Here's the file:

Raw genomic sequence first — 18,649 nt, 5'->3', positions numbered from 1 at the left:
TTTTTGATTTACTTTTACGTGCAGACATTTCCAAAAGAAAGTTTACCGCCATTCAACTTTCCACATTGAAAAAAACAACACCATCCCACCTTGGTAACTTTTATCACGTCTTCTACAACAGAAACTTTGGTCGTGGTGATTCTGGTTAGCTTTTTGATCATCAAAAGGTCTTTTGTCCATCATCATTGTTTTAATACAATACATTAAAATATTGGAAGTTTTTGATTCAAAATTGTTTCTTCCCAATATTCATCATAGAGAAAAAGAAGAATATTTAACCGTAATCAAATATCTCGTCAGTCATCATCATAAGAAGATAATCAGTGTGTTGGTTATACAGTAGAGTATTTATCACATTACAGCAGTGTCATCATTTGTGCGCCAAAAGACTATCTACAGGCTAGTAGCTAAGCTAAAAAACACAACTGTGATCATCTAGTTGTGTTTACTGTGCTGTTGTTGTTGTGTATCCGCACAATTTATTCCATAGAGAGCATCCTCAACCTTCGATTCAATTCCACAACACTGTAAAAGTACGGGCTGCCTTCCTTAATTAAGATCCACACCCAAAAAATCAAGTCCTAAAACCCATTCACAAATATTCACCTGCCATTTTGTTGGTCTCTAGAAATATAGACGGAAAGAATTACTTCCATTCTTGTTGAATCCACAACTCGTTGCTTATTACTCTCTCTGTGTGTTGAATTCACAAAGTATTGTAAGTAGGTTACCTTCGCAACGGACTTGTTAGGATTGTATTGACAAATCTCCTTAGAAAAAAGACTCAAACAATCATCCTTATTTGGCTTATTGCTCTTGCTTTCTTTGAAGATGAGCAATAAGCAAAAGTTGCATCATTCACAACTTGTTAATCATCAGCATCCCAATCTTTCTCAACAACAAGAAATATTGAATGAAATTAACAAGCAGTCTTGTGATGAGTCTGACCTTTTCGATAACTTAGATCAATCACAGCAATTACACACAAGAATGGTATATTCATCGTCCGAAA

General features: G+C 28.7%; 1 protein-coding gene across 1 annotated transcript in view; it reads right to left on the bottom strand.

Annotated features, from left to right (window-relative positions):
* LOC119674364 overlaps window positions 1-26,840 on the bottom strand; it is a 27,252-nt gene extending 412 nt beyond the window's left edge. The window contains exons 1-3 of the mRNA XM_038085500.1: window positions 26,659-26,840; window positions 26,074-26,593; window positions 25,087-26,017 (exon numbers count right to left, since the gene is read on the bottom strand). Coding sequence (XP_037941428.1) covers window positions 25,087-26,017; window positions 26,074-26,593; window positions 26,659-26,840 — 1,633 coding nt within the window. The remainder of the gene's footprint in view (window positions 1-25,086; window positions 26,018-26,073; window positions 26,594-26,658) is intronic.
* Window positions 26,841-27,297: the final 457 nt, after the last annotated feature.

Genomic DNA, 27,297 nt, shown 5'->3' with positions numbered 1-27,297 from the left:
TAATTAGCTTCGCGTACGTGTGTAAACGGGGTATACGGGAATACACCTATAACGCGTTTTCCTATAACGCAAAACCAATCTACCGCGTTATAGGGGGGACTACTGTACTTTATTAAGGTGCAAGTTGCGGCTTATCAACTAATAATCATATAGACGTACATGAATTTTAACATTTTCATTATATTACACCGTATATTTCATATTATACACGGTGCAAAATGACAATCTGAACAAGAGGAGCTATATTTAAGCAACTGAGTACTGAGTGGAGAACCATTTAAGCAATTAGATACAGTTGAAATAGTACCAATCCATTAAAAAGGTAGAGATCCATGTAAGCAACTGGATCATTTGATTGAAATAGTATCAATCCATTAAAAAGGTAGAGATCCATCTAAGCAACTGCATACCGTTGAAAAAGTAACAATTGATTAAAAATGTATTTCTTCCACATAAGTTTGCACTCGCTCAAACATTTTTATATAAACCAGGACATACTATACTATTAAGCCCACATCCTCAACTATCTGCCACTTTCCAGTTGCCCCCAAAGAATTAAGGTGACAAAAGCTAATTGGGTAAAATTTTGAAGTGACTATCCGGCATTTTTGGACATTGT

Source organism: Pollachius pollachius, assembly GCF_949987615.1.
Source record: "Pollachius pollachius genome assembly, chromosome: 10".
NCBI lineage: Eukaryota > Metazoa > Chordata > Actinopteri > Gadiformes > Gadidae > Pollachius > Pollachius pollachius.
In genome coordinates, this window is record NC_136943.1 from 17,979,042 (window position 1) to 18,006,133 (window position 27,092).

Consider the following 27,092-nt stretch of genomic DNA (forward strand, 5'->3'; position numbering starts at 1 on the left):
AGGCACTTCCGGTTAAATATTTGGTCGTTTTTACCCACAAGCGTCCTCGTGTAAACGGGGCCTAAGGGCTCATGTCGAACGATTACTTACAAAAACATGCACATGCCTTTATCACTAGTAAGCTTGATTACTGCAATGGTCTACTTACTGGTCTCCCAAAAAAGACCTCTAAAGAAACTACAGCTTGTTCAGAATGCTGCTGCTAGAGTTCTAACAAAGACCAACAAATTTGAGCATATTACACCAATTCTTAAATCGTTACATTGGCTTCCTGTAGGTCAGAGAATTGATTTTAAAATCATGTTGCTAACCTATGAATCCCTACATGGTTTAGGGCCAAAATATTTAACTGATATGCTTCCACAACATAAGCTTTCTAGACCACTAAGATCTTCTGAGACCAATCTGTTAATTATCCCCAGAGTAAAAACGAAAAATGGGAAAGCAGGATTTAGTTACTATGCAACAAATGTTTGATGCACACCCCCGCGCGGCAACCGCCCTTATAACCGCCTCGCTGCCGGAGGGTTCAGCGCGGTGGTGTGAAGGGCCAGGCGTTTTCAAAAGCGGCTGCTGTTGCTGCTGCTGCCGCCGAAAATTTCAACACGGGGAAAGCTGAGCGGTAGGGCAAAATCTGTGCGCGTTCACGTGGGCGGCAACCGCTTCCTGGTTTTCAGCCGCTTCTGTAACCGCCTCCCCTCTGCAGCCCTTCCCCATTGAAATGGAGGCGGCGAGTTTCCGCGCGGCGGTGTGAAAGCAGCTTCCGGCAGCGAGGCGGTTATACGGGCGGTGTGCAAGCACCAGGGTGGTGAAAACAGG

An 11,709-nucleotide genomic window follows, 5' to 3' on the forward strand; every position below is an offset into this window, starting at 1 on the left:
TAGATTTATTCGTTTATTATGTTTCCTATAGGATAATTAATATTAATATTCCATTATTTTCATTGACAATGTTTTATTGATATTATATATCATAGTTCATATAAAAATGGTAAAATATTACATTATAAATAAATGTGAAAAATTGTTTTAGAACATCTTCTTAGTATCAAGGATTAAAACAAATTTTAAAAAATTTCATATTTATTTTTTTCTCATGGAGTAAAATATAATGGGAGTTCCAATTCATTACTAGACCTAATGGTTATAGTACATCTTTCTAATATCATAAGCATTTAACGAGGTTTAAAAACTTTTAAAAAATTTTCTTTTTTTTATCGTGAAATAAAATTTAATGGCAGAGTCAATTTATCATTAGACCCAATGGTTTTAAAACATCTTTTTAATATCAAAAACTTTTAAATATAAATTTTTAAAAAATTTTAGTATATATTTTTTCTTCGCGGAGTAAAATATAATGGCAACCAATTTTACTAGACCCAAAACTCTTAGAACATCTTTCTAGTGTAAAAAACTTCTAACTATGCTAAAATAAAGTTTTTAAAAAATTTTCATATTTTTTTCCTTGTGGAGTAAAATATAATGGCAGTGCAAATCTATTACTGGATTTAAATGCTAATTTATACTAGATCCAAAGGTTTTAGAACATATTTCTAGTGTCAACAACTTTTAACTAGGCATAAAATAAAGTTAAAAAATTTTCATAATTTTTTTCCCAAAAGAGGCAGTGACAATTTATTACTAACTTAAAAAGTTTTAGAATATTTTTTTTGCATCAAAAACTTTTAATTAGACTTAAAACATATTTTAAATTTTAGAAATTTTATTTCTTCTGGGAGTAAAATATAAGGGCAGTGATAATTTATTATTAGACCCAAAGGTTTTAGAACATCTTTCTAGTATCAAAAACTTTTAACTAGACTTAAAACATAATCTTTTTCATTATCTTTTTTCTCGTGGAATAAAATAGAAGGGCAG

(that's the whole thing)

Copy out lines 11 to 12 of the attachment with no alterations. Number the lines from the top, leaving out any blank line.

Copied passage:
NCBI lineage: Eukaryota > Metazoa > Chordata > Actinopteri > Gadiformes > Gadidae > Pollachius > Pollachius pollachius.
In genome coordinates, this window is record NC_136943.1 from 17,979,042 (window position 1) to 18,006,133 (window position 27,092).